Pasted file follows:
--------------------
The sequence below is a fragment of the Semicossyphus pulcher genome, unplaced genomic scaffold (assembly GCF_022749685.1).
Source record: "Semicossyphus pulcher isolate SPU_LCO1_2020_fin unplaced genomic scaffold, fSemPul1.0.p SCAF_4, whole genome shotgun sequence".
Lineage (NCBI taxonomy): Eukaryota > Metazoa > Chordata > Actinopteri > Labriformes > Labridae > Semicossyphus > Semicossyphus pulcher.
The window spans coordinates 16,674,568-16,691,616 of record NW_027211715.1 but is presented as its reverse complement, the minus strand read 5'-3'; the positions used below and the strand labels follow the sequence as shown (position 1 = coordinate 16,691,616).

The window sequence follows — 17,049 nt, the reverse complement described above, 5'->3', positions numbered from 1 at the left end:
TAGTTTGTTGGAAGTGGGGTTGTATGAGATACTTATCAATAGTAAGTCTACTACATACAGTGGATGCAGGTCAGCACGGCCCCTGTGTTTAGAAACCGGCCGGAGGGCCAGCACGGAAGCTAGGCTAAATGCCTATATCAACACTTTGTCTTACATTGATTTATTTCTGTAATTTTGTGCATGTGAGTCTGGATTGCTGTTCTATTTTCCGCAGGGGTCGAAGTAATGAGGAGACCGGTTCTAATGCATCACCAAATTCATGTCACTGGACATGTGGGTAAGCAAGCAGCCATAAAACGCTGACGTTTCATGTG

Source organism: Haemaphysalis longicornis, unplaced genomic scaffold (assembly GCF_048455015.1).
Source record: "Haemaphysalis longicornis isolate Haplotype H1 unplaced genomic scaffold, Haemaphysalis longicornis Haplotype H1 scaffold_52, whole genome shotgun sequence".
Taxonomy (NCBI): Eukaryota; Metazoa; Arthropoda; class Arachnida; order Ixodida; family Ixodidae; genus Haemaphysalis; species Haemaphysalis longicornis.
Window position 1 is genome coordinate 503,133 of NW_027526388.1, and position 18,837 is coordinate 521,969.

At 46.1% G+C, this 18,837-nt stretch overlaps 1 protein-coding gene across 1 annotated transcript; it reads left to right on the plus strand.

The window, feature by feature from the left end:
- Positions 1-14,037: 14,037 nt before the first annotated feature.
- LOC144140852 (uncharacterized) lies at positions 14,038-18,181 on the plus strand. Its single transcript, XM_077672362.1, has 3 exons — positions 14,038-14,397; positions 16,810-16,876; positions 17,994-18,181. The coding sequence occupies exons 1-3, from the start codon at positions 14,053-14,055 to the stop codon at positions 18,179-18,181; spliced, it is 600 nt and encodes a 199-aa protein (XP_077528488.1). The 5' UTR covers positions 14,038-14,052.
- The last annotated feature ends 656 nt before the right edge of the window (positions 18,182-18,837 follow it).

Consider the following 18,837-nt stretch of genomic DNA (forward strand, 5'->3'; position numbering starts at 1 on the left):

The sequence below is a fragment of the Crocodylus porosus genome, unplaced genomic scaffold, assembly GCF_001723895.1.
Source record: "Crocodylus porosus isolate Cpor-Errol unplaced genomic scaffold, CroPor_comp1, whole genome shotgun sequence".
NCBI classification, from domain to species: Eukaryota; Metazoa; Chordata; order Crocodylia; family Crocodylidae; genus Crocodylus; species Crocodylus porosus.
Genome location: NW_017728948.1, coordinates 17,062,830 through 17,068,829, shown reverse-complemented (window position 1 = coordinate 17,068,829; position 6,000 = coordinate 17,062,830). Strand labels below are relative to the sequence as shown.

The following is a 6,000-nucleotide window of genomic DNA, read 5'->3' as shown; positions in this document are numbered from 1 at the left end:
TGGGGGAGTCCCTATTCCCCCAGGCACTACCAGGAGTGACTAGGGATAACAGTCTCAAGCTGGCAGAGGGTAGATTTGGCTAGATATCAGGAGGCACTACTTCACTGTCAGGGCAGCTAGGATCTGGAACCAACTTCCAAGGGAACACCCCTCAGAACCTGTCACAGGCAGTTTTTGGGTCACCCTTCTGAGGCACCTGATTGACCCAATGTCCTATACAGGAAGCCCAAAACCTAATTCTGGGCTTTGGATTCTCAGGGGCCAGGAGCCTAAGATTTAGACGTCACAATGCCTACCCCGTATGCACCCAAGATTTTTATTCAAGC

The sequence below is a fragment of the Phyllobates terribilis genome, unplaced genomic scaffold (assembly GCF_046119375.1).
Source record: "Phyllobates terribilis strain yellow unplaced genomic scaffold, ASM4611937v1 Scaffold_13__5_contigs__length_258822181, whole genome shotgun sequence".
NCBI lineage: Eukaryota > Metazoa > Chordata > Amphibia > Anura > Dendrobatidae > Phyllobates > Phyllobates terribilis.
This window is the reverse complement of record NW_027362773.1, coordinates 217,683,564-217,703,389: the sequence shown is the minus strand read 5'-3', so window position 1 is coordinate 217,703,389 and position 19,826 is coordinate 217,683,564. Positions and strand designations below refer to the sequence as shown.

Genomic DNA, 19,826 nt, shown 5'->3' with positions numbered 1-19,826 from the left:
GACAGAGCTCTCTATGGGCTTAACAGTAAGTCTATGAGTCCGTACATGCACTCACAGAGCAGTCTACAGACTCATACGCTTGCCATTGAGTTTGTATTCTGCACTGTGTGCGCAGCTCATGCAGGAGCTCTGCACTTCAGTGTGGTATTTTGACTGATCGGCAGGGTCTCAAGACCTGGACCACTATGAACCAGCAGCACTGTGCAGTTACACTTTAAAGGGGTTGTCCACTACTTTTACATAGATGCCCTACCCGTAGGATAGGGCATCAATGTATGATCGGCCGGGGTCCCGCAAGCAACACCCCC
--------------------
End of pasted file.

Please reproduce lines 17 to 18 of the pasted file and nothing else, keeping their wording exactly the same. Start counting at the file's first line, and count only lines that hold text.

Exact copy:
The sequence below is a fragment of the Crocodylus porosus genome, unplaced genomic scaffold, assembly GCF_001723895.1.
Source record: "Crocodylus porosus isolate Cpor-Errol unplaced genomic scaffold, CroPor_comp1, whole genome shotgun sequence".